By Sally Abi Khalil
The Iraqi capital of Baghdad covered in a layer of dust during the third dust storm in two months, 24th May 2022. Credit: Zaid Albayati/Oxfam 2022
We are in the midst of so many crises across the Middle East and North Africa (MENA) region: the most unequal, water scarce, least democratic region in the world, with the widest gender gap, multiple armed conflicts raging across it, and fragile states on the brink.
For weeks, the region has been struggling with sand storms and dust, affecting the health and well-being of all, especially women and their children. Back in January the images of snowstorm hitting refugee camps in Syria were haunting.
Women shoveling snow and melting it to use for washing and cooking was a jarring insight into how women in our region will be burdened by the climate emergency. Increasingly people here are feeling the burn of the climate crisis, through extreme weather conditions, heat waves, snowstorms, desertification and draughts.
The International Panel on Climate Change has projected that the MENA region will be one of the world’s regions hit hardest by climate change in the 21st century.1
On this World Environment Day, June 5, the urgency of the climate emergency is creeping closer and closer to home. Oxfam’s recent report “Inequality kills” warned that 231,000 people each year could be killed by the climate crisis in poor countries by 2030. This is a conservative estimate, millions could die in the second half of this century.
The root of many of challenges in MENA is the patriarchal nature of societies and the woeful level of participation of women. From the formal economy to government, women’s representation and participation rates are some of the lowest in the word.
Women in MENA are removed from the core of public life and political engagement, therefore, our ability to manage the next looming challenge of a climate catastrophe is set to fail. Unless climate change is seen as a feminist issue- in need of a feminist response- its impacts cannot be managed effectively.
Vital to addressing the climate crisis is recognizing the inequalities that perpetuate it and the impact of such inequality on men and women in the region. There is no shortage of evidence that climate change is incredibly gendered.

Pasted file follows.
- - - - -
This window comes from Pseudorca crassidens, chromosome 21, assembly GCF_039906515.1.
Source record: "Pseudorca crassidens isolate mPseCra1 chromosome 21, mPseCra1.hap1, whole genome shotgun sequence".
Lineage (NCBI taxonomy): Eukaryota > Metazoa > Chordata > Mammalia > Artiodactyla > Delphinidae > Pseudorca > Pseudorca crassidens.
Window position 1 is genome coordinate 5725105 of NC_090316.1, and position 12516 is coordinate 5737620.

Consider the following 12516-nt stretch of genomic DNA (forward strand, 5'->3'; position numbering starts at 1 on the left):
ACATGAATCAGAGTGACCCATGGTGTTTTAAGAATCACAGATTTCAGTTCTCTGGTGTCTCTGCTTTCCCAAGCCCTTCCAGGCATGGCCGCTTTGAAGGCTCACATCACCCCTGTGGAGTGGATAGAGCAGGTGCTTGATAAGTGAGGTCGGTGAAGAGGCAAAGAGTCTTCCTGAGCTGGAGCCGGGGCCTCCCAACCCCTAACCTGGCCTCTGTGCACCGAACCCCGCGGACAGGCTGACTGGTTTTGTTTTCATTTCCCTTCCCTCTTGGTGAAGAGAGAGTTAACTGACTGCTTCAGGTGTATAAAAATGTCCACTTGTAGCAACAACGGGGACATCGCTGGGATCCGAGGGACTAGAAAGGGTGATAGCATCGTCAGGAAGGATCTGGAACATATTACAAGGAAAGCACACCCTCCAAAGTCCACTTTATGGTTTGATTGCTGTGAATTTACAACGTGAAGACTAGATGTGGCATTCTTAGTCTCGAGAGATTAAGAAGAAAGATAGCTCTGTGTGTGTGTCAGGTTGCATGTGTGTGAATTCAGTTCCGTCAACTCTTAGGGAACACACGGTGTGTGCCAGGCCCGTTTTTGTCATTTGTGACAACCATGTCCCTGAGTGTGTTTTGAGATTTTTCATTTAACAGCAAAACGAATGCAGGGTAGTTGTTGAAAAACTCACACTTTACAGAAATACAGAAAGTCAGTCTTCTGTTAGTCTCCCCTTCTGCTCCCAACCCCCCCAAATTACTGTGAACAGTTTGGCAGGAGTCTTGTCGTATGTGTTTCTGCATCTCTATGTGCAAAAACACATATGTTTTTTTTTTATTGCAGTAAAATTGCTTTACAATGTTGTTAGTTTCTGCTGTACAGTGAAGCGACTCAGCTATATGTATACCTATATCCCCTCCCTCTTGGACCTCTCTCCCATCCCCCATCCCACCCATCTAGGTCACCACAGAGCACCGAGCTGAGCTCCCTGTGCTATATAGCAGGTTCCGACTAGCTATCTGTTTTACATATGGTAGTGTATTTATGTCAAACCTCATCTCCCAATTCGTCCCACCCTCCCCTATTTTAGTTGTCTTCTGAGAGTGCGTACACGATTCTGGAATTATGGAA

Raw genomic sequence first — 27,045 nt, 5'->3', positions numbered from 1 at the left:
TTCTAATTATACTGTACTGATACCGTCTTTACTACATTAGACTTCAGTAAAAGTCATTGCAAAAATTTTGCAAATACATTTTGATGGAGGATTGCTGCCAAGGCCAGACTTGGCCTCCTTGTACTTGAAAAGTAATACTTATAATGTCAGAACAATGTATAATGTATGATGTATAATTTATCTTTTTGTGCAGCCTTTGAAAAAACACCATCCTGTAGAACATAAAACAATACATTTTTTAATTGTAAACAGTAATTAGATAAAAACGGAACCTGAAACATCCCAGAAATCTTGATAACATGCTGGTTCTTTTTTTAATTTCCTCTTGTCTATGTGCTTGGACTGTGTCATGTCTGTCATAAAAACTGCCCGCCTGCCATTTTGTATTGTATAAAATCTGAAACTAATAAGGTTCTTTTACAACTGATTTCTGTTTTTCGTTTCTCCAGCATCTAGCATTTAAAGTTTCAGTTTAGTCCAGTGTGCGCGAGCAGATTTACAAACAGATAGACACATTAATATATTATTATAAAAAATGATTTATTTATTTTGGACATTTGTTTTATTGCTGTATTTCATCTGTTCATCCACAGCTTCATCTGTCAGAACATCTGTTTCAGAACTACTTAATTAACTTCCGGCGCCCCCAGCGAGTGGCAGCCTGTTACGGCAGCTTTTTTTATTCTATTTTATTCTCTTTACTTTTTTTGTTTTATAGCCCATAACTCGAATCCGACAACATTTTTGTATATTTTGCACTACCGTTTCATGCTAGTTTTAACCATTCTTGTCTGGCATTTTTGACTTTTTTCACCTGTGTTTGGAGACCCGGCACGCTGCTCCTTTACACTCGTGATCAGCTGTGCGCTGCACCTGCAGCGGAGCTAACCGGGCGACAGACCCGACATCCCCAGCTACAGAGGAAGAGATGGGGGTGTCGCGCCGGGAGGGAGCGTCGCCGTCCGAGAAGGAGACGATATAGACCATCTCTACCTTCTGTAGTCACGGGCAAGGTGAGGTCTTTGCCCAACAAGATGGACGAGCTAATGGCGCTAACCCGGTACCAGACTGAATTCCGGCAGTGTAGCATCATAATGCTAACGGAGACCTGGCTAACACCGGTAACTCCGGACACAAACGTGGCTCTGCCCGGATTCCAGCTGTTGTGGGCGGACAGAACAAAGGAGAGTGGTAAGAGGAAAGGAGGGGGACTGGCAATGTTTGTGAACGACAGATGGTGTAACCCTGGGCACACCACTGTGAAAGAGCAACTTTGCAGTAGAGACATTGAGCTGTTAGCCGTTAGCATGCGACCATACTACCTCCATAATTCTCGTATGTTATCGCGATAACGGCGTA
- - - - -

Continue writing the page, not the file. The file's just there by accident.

The UN estimated in 2018 that 80% of people displaced by climate change were women. It leads to internal displacement and migration where women disproportionately suffer different forms of gender-based violence, shoulder the bulk of family responsibilities like water collection and care work, and further entrenches poverty.
Water scarcity impacts women’s ability and accessibility to basic water and sanitation services, leaving them heating snow or walking long distances to find household water. Climate change increases women’s existing difficulties accessing assets and resources.
Women in many countries across MENA are already pushed to cultivate less fertile land, diminishing their ability to produce food and limiting their voices.
As the climate crisis takes hold at breakneck speed, we are grossly underprepared and underequipped to manage and adapt to its impacts as long as women lack the agency they need to be part of an effective response to this new climate normal.
As goes the long-worn rally cry, there cannot be climate justice without gender justice. One cannot be achieved without the other. We know women in the region will be most impacted by climate change. It leads to internal displacement and migration where women disproportionately suffer all forms of violence as they shoulder the responsibility of care work and household responsibilities.
The layered crises we face here in the region of gender disparity, inequality and climate are all interlinked, however the intersectionality of climate change and gender in MENA is ignored. It is often absent from the government and civil society responses and even from the agenda of feminist movements and women rights organizations, with concerns that this may divert feminist action on poverty and gender-based violence for example.
However, the linkages are important because they are at the cutting edge of addressing systemic and oppressive power structures that favor rich nations over poor nations, urban centers over rural areas, those with education versus those without, those who have access to technology verses those who do not and, ultimately, men over women.
For far too long in the hierarchy of needs across the region, climate change as been seen as the least pressing issue effecting lives, however we cannot triage what competing crises can and cannot wait.
As droughts dry up farmland, water sources evaporate as rivers shrink, and rainfall becomes more scarce, the impacts of climate on the region are becoming increasingly dire. More dire still is that women are not on the forefront of conversations about the future.
They are left behind the same way they are ignored in conversations related to peace and security, reconstruction and economic recovery. Such conversations are controlled by the same power structures that created them This time, they cannot be left behind.
Climate justice cannot be seen as an issue of the west, or of the privileged. It is an integral, cross cutting issue that must be coupled with gender equity for us to be equipped to battle the growing challenges it is bringing us.
There is no doubt women are the key to addressing these challenges. The evidence is clear. By organizing, mobilizing and building voices and agency, women can lead the climate conversation and set an agenda for change.
1 MEI (2017). Climate Change: The Middle East Faces a Water Crisis. Available at https://www.mei.edu/publications/climate-change-middle-east-faces-water-crisis
This post first appeared on IPS News.